But Front Line’s albums were more dread, more eerie, compared to what Island put out. Just look at each label’s logo. Island had a palm tree. Front Line had a clenched black fist, gripping a length of barbed wire with blood dripping down the wrist. Front Line was Island’s unruly, anti-establishment cousin from the tough streets of Kingston.

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Gregory Isaacs’ in a late 80s style

Gregory Isaacs - Reggae Legends vol.2 - artworkThe late Gregory Isaacs is one of Jamaica’s most beloved singers, equally at home with both lovers and cultural material, even though his silky side is most well-known.

Over the years his material has been compiled over and over, and now it’s time again. But this new compilation is a bit different since it’s a box set that compiles four original albums with their original sleeves.

Two of the albums – Private Beach Party and Red Rose for Gregory – were smashes at the time of release, and collects game-changers such as Rumours and Mind Yu Dis. The two others – I.O.U and Victim – were also successful, especially I.O.U and the single Report to Me.

Three of the discs were produced by Augustus “Gussie” Clarke and singles such as the epochal Rumours and the smooth Let Off the Supm helped to revitalize their respective career. Hugh “Redman” James and Roots Radics were responsible for the underrated Victim, an effort that includes massive cuts like Rosie, Mr. Music Man and the title track.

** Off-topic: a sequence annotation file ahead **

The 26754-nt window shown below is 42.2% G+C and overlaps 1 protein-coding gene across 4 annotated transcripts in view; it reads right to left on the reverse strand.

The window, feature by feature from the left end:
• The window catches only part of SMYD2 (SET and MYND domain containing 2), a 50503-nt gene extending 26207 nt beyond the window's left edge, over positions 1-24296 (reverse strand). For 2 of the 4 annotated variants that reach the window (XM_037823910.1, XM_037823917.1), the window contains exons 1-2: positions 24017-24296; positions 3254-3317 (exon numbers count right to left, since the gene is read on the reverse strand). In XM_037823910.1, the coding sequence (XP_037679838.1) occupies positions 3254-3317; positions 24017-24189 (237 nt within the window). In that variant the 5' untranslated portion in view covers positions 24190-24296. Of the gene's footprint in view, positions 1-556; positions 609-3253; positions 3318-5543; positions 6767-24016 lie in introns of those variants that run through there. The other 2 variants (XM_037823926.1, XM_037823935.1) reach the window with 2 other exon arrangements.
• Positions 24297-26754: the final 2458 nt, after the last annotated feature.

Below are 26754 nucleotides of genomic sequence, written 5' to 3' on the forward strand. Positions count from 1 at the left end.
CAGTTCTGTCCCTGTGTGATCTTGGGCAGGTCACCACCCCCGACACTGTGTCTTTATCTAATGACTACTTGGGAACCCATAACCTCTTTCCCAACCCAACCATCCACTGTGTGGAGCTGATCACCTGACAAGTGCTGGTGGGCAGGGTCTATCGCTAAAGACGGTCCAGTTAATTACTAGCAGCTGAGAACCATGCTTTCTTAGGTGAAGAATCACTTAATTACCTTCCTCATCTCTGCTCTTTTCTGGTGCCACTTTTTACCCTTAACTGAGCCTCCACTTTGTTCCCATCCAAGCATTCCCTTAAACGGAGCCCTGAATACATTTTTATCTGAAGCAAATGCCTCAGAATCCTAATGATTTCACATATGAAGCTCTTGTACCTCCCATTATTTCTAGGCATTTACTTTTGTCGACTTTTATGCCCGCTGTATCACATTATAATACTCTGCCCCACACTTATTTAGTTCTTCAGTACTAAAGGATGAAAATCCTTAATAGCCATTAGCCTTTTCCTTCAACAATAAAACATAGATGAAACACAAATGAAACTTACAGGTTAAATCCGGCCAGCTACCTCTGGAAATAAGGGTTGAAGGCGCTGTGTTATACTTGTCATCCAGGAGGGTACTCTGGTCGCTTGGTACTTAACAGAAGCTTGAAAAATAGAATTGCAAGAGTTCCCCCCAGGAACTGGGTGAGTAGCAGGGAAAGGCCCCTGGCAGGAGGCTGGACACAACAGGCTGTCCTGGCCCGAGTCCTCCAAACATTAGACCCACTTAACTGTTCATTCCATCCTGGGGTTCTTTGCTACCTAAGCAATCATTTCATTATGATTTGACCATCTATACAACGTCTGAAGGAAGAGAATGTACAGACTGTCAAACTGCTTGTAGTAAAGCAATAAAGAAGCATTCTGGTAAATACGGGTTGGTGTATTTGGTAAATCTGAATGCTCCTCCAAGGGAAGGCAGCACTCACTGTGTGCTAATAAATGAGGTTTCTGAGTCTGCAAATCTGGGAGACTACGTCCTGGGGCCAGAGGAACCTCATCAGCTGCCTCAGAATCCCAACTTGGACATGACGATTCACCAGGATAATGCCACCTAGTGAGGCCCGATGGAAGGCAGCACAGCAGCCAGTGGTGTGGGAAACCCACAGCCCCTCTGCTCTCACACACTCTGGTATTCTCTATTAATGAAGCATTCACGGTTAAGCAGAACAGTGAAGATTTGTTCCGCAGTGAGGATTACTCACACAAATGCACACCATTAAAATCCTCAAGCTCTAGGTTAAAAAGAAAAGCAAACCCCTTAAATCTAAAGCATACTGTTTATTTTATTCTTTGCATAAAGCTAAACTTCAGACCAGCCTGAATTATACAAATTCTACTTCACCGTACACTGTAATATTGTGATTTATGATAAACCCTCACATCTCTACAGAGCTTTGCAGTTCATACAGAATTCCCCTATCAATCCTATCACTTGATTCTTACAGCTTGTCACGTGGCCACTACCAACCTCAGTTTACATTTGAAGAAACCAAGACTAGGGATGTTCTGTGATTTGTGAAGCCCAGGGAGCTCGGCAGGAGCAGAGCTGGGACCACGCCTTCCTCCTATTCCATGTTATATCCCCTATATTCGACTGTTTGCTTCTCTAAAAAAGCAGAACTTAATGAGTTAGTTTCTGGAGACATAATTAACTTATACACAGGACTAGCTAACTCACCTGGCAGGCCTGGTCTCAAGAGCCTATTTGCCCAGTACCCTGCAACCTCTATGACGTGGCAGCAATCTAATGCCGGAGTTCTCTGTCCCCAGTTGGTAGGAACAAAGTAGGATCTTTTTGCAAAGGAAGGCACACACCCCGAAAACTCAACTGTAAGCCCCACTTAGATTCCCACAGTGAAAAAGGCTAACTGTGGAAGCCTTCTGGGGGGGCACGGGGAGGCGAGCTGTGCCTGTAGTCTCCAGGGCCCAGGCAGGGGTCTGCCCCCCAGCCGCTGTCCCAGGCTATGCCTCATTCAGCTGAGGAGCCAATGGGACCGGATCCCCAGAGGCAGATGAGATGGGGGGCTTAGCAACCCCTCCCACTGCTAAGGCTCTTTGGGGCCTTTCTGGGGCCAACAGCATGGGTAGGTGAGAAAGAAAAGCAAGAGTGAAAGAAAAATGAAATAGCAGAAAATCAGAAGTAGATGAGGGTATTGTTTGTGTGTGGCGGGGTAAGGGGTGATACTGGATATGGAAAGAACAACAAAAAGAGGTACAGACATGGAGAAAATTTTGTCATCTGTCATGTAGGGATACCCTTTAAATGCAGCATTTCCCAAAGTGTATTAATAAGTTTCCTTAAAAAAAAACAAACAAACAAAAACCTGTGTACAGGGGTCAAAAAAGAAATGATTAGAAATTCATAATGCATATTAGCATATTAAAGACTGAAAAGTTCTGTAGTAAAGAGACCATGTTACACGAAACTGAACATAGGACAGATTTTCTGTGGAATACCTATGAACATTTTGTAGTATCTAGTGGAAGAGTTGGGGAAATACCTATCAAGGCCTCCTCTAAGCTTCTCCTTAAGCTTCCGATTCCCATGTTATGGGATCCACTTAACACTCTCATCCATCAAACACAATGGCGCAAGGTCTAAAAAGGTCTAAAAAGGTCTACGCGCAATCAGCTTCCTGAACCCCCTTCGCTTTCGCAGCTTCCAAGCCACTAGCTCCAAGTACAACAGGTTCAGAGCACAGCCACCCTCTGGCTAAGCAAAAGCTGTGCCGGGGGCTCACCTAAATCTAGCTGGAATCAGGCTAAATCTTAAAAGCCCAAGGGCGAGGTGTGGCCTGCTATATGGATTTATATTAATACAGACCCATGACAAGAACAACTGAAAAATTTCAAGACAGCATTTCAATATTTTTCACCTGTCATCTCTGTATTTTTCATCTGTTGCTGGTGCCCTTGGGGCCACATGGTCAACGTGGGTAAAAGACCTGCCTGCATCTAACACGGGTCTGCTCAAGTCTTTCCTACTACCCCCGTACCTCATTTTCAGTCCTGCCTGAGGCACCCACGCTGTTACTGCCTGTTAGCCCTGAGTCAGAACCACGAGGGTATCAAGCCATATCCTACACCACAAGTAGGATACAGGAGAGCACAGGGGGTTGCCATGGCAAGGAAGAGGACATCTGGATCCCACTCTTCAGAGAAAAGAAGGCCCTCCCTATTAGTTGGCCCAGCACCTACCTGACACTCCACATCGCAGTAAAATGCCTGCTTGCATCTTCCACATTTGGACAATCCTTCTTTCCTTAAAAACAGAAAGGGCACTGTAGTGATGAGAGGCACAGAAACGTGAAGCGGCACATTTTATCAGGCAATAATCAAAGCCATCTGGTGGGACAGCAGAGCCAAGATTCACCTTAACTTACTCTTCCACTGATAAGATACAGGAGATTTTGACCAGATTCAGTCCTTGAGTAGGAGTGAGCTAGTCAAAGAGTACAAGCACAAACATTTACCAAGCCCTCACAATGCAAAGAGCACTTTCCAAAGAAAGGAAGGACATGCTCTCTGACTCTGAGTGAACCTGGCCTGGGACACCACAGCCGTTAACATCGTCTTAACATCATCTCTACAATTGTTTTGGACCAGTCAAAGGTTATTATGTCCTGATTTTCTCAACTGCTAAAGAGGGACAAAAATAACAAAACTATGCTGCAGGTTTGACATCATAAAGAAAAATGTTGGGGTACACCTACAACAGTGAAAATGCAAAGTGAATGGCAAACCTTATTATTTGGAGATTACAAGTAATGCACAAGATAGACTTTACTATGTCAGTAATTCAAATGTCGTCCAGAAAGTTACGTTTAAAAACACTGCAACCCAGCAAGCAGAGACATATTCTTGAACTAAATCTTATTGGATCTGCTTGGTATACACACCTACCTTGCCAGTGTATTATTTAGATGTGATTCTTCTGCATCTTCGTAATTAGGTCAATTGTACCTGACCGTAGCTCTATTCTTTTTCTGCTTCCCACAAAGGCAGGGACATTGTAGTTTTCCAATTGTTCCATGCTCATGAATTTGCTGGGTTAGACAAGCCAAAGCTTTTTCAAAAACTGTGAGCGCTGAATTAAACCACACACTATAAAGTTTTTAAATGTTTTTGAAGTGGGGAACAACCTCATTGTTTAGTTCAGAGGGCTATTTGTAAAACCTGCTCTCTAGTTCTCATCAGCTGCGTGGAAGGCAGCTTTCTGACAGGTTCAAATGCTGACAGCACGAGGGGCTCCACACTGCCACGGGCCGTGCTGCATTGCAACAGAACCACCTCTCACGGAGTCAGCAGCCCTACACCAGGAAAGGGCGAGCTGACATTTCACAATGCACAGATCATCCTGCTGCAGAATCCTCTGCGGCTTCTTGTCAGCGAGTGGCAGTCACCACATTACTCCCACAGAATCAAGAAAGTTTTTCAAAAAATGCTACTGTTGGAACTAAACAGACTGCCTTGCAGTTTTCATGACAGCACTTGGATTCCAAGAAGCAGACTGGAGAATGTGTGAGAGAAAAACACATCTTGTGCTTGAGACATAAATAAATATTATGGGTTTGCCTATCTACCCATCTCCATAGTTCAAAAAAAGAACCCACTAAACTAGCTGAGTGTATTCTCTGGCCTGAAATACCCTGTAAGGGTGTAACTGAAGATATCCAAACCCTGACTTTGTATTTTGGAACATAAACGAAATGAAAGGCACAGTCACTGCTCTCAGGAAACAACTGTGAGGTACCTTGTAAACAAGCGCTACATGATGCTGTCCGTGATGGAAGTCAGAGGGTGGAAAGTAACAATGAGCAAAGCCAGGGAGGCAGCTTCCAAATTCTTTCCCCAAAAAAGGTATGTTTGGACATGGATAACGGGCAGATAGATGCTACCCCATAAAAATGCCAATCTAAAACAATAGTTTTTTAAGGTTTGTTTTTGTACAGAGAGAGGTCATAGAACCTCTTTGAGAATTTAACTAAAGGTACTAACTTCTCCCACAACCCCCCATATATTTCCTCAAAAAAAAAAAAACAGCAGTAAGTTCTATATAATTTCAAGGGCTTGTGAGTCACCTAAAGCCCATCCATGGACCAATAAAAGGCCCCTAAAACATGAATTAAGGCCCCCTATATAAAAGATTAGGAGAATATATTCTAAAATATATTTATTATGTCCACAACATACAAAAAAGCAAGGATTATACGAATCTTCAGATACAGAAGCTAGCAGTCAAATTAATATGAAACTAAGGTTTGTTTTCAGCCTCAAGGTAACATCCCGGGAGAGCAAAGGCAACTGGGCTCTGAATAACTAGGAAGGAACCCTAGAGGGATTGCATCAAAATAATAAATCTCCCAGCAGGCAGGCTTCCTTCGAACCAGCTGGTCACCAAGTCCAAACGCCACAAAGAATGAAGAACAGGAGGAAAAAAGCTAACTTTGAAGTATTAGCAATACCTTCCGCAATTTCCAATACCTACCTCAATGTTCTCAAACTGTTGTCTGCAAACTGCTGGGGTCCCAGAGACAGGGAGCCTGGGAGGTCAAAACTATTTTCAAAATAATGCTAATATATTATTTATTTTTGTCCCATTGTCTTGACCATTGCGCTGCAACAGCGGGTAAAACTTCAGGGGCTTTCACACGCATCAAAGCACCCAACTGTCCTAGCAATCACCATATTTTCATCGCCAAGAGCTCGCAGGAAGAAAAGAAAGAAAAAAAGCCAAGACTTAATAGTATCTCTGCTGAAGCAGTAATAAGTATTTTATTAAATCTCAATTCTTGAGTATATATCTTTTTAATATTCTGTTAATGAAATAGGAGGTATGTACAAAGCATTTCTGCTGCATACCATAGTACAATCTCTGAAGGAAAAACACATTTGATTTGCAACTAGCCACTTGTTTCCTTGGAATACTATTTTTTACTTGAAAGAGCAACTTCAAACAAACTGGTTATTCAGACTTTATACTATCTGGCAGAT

Together these four albums give an extensive overview of Gregory Isaacs’ career in the late 80s and many of the tracks became stables in the Cool Ruler’s live set at the end of the decade.


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Four superstars showcased on new King Jammy box set

Vocal Superstars At King Jammys - ArtworkSuccessful producer, engineer and label owner Prince Jammy, later King Jammy, has recently earned himself two collector’s box sets on reggae powerhouse VP Records. One of them – Rootsman Vibrations at King Jammy’s – was reviewed by Reggaemani only a week ago.

The second set is titled Vocal Superstars at King Jammy’s. And the title doesn’t lie. The four album box set collects one album each from Dennis Brown, Gregory Isaacs, Horace Andy and Sugar Minott. These are some of Jamaica’s most gifted and celebrated singers, and unfortunately Horace Andy is the only one still alive.